Financial Crisis Inquiry Commission: Top bankers contrite, sort of

At the first hearing of the Financial Crisis Inquiry Commission on Wednesday, top Wall Street executives acknowledge banks' role in the 2008 financial crisis but defend fat paychecks for employees.

Jason Reed/Reuters
Bank executives (l.-r.): Goldman Sachs chief executive Lloyd Blankfein, JPMorgan Chase Chief Executive Jamie Dimon, Morgan Stanley Chairman John Mack and Bank of America chief executive Brian Moynihan face questioning on the first day of Financial Crisis Inquiry Commission hearings on Capitol Hill in Washington, Wednesday.

As Financial Crisis Inquiry Commission hearings opened on Wednesday, the message delivered by Wall Street executives to panel members might be summed up as this: "Gee, we're sorry that we maybe contributed to last year's financial meltdown. But what's all this about bankers making too much money?"

The Financial Crisis Inquiry Commission is a bipartisan 10-member committee that's been handed the job of recording what went wrong prior to the near-collapse of the world financial systems in 2008.

Congress has ordered the commission to work through some 22 different topics dealing with the meltdown, from the effects of monetary policy to the possible problems of Wall Street pay.

At the commission's first hearing on Wednesday, leaders of some of America's biggest banks were generally contrite about their role in the 2008 events.

"Over the course of the crisis we as an industry caused a lot of damage," said Brian Moynihan, chief executive of Bank of America.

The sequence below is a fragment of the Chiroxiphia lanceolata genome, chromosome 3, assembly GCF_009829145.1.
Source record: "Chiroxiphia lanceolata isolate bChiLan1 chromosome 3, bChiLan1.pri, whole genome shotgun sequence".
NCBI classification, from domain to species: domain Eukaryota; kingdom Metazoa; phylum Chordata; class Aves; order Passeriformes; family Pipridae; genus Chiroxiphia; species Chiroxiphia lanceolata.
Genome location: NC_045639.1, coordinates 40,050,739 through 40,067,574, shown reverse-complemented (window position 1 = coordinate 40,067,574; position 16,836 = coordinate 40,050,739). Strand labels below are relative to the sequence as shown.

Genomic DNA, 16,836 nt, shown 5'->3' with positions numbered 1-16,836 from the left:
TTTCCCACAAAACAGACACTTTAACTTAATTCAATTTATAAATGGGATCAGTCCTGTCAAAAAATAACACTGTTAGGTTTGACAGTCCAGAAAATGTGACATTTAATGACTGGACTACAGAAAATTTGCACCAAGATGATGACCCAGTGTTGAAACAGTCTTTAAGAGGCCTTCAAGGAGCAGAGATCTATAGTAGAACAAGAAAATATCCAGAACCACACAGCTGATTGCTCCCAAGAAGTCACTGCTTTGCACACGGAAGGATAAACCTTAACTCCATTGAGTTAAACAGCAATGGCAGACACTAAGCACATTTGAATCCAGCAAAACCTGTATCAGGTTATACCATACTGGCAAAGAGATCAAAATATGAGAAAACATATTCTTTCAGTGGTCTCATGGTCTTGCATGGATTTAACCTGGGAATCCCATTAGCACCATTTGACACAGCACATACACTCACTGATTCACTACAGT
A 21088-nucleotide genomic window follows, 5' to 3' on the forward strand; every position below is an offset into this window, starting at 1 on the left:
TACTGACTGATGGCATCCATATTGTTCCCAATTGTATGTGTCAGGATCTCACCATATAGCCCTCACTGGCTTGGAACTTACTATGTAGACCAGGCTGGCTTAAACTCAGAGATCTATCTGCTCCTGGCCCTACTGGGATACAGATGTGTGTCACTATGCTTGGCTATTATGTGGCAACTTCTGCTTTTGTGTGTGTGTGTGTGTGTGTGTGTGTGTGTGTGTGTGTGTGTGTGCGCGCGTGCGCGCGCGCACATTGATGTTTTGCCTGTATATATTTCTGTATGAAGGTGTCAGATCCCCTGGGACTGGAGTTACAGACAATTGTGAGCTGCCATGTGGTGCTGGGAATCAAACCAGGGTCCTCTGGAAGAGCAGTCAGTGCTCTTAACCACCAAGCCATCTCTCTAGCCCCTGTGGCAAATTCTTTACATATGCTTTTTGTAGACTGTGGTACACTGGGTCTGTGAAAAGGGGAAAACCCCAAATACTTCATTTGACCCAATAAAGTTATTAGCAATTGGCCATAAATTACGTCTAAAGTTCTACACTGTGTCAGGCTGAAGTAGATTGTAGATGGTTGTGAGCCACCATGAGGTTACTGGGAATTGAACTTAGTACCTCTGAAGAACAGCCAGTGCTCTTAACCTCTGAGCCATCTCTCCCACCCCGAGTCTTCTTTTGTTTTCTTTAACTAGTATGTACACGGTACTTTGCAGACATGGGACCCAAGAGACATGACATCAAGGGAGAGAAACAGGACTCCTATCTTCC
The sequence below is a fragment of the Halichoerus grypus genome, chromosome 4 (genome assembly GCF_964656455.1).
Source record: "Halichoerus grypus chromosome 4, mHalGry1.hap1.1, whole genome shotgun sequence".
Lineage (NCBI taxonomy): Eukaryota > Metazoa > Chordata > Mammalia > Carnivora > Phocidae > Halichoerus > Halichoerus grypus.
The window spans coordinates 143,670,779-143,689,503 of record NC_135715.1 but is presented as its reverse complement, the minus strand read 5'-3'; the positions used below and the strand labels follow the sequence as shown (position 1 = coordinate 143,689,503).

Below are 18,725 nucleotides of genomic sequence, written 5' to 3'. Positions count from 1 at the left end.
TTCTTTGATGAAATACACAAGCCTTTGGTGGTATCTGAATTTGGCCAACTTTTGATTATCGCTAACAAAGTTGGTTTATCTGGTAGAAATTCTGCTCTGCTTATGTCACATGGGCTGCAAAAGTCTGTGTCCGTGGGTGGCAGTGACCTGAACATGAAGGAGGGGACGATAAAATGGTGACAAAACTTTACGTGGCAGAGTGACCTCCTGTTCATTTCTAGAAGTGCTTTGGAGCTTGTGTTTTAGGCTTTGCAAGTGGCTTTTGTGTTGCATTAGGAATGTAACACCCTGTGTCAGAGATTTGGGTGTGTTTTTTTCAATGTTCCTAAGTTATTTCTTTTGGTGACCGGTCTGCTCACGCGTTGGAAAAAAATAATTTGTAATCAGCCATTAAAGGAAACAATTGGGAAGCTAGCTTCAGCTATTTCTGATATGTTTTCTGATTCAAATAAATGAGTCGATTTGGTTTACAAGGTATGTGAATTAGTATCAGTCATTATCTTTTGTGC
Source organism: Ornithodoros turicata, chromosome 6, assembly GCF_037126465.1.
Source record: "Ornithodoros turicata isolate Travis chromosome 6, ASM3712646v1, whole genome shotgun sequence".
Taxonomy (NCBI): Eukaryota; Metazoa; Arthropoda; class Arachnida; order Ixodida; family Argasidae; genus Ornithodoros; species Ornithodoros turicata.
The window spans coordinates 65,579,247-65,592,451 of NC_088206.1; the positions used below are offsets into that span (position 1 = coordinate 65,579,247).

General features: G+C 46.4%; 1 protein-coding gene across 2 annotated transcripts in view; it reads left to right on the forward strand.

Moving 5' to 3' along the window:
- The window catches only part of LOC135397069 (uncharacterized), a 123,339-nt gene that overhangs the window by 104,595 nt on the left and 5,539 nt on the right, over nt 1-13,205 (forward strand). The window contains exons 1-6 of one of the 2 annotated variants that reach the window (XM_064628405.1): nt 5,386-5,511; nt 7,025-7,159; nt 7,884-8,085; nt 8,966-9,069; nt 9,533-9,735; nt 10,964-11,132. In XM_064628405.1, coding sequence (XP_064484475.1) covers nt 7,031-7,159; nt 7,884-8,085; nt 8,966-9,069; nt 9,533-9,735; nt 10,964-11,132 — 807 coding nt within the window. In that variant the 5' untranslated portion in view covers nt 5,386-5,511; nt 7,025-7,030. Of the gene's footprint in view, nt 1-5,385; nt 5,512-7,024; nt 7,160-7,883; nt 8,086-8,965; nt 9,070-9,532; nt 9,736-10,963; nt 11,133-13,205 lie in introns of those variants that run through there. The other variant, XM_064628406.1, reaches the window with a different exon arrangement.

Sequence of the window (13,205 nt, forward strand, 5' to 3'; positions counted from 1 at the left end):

Generally speaking, though, they were contrite only to a point.

Testy exchange over 'shorting' securities

In Wednesday morning's testiest exchange, commission chairman Phil Angelides, a Democrat and former California state treasurer, pressed Lloyd Blankfein, head of Goldman Sachs, about one particular financial practice.

Why did Goldman take bad financial assets, package them together into bond-like securities, and sell them to investors – while at the same time "shorting" those securities, or making investment bets that they would fail?

Mr. Blankfein said the behavior was improper, but he hedged on fault, saying, "These are professional investors who wanted [these securities].... I felt good about it."

Mr. Angelides struck back that Goldman was really double-dealing.

"It seems like you were selling a car with faulty brakes and then buying an insurance policy on that car," said Angelides.

In defense of banking pay scales

During testimony, all the bank chiefs were supportive of Wall Street's basic pay structure, saying they needed to compensate key employees or risk losing important talent.

Asked whether financial industries gobble up too much of the nation's overall business profits, Jamie Dimon, chief executive of JP Morgan Chase, said that trend might reverse at some point.

But in a somewhat dimissive manner, he added that "my brother has a PhD in physics and he would never pretend to get involved in something as mundane as trading. Different strokes for different folks."

Material from Associated Press was used in this report.


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